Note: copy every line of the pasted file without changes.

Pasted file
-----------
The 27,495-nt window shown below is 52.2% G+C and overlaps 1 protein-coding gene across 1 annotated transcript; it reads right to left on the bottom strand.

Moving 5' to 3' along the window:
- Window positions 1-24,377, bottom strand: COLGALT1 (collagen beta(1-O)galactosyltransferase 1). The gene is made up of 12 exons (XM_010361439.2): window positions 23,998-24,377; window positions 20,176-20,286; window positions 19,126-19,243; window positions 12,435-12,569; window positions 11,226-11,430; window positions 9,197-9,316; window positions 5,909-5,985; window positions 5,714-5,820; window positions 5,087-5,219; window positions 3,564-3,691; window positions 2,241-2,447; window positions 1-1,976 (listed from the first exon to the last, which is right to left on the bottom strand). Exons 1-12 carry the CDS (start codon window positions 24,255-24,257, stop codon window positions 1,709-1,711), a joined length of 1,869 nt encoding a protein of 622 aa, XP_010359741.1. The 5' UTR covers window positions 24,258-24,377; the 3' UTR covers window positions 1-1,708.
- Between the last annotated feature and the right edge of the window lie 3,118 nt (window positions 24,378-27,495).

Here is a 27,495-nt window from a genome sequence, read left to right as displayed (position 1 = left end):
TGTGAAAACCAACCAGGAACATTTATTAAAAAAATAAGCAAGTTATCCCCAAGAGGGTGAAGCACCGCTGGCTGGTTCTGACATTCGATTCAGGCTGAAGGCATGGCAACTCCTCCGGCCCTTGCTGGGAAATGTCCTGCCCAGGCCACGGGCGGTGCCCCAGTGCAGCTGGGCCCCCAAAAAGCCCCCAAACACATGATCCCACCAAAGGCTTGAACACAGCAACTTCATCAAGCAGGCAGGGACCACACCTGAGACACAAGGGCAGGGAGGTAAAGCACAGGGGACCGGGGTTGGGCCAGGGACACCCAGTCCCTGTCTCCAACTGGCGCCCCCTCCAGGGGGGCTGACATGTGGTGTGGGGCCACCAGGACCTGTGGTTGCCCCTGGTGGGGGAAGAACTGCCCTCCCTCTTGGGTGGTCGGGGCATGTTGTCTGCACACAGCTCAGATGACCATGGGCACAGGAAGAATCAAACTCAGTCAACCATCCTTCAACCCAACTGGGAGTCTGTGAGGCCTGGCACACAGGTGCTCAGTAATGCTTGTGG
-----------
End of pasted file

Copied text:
The 27,495-nt window shown below is 52.2% G+C and overlaps 1 protein-coding gene across 1 annotated transcript; it reads right to left on the bottom strand.

Moving 5' to 3' along the window:
- Window positions 1-24,377, bottom strand: COLGALT1 (collagen beta(1-O)galactosyltransferase 1). The gene is made up of 12 exons (XM_010361439.2): window positions 23,998-24,377; window positions 20,176-20,286; window positions 19,126-19,243; window positions 12,435-12,569; window positions 11,226-11,430; window positions 9,197-9,316; window positions 5,909-5,985; window positions 5,714-5,820; window positions 5,087-5,219; window positions 3,564-3,691; window positions 2,241-2,447; window positions 1-1,976 (listed from the first exon to the last, which is right to left on the bottom strand). Exons 1-12 carry the CDS (start codon window positions 24,255-24,257, stop codon window positions 1,709-1,711), a joined length of 1,869 nt encoding a protein of 622 aa, XP_010359741.1. The 5' UTR covers window positions 24,258-24,377; the 3' UTR covers window positions 1-1,708.
- Between the last annotated feature and the right edge of the window lie 3,118 nt (window positions 24,378-27,495).

Here is a 27,495-nt window from a genome sequence, read left to right as displayed (position 1 = left end):
TGTGAAAACCAACCAGGAACATTTATTAAAAAAATAAGCAAGTTATCCCCAAGAGGGTGAAGCACCGCTGGCTGGTTCTGACATTCGATTCAGGCTGAAGGCATGGCAACTCCTCCGGCCCTTGCTGGGAAATGTCCTGCCCAGGCCACGGGCGGTGCCCCAGTGCAGCTGGGCCCCCAAAAAGCCCCCAAACACATGATCCCACCAAAGGCTTGAACACAGCAACTTCATCAAGCAGGCAGGGACCACACCTGAGACACAAGGGCAGGGAGGTAAAGCACAGGGGACCGGGGTTGGGCCAGGGACACCCAGTCCCTGTCTCCAACTGGCGCCCCCTCCAGGGGGGCTGACATGTGGTGTGGGGCCACCAGGACCTGTGGTTGCCCCTGGTGGGGGAAGAACTGCCCTCCCTCTTGGGTGGTCGGGGCATGTTGTCTGCACACAGCTCAGATGACCATGGGCACAGGAAGAATCAAACTCAGTCAACCATCCTTCAACCCAACTGGGAGTCTGTGAGGCCTGGCACACAGGTGCTCAGTAATGCTTGTGG